Nfuka et Rusu (2011) proposed a model presenting the critical success factors for IT governance effectiveness, among which: (i) the involvement and support of top management; (ii) the commitment of the stakeholders; and (iii) senior management's understanding of business objectives, the role that IT plays in achieving them, and in making that role perceived by managers.
Tallon et al. (2013) argue that IT governance consists of the management of physical IT artifacts, such as hardware and networks, and intangible assets such as software, and that information as an IT asset needs a diverse approach in order to be effectively governed.
The use of best project management practices to improve IT governance is highlighted in the scientific literature (Sirisomboonsuk et al., 2018). Project Management Body of Knowledge (PMBOK) Guide, is an international standard of best practice in project management. A standard is a document that defines standards, methods, processes, and practices. This guide constantly evolves from the best practices reported by project management professionals (PMI, 2008).
The Project Management Institute (PMI, 2008) defines a project as a temporary effort to create a unique product, service or result that only ends when the objectives are achieved or when it is concluded that these objectives will not or cannot be achieved and, thus, the project ends; or when the project is no longer needed. The PMBOK presents several concepts about project management, but this guide is not a methodology, it is a set of knowledge and guidelines for managing projects, collaborating for their success. The PMBOK groups the best practices in groups of processes, areas of knowledge, with their inputs, outputs, techniques, and tools (Sirisomboonsuk et al., 2018).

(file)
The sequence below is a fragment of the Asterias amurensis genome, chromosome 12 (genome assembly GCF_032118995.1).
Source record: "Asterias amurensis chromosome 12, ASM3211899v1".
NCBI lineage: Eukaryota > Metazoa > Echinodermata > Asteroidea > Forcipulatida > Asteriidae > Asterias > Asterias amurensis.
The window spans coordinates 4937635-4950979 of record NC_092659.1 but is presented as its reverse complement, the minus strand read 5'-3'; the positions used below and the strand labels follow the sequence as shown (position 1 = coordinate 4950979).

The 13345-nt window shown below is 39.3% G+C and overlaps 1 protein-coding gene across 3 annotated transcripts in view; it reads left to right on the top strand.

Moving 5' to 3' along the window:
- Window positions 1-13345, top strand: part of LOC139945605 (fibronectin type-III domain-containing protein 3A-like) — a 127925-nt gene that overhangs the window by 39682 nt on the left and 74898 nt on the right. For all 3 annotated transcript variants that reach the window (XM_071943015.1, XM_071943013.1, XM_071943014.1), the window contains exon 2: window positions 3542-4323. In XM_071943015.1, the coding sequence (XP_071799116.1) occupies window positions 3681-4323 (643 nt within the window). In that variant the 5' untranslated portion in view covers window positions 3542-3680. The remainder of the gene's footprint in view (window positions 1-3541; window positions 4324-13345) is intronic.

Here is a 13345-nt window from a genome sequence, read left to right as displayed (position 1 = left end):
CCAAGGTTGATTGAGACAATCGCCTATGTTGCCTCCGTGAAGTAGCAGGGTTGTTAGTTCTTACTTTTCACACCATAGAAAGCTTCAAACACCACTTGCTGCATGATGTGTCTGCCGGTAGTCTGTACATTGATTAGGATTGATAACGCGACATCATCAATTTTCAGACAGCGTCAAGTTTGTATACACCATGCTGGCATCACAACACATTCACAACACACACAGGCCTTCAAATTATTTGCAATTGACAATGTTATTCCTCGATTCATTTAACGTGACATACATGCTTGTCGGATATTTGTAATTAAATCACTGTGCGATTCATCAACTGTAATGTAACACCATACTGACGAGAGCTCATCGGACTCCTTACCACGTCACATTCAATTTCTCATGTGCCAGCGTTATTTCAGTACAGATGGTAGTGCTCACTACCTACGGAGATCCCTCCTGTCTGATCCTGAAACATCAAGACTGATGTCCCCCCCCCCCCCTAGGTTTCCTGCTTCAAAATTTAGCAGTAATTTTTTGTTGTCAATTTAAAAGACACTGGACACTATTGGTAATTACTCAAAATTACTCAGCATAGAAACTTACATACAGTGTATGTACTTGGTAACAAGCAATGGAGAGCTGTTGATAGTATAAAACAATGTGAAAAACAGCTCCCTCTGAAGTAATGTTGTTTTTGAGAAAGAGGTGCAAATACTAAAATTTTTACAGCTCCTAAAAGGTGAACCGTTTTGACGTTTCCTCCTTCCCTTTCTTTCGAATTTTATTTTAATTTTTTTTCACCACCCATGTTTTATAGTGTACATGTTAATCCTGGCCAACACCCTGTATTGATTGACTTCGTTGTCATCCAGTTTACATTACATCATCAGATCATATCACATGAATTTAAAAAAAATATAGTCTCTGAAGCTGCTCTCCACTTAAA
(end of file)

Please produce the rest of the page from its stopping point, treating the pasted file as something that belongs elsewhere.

The Information Technology Infrastructure Library (ITIL) was created from the need to standardize IT processes for outsourcing. It is based on the experience of various professionals from public and private organizations worldwide, so it is adopted by large public and private organizations in its segments of activity. In Brazil, large organizations have also adopted this standard of IT management, such as Banco do Brasil Staff Assistance (CASSI, acronym in Portuguese), Companhia do Metropolitano de São Paulo (Metrô-SP), Federal Data Processing Service (Seprop), Sonopress, Banco Real/Santander, TIM, Carrefour, Odebrech, Roche, Alcoa, Santander Banespa, Philips, and Orbitall, according to news and success stories published in the specialized press (Magalhães et Pinheiro, 2007).
As highlighted by Fernandes et Abreu (2012), the main goal of ITIL is to provide a knowledge of the best practices of IT service management according to the service life cycle logic. Such practices, tested and validated by the market, can be used by both companies that wish to improve their IT operation, as well as those that are starting an IT operation. Adopting ITIL can help the company achieve a greater degree of maturity and quality in the use of IT assets, including information systems and IT infrastructure, aligned with the needs of customers and users.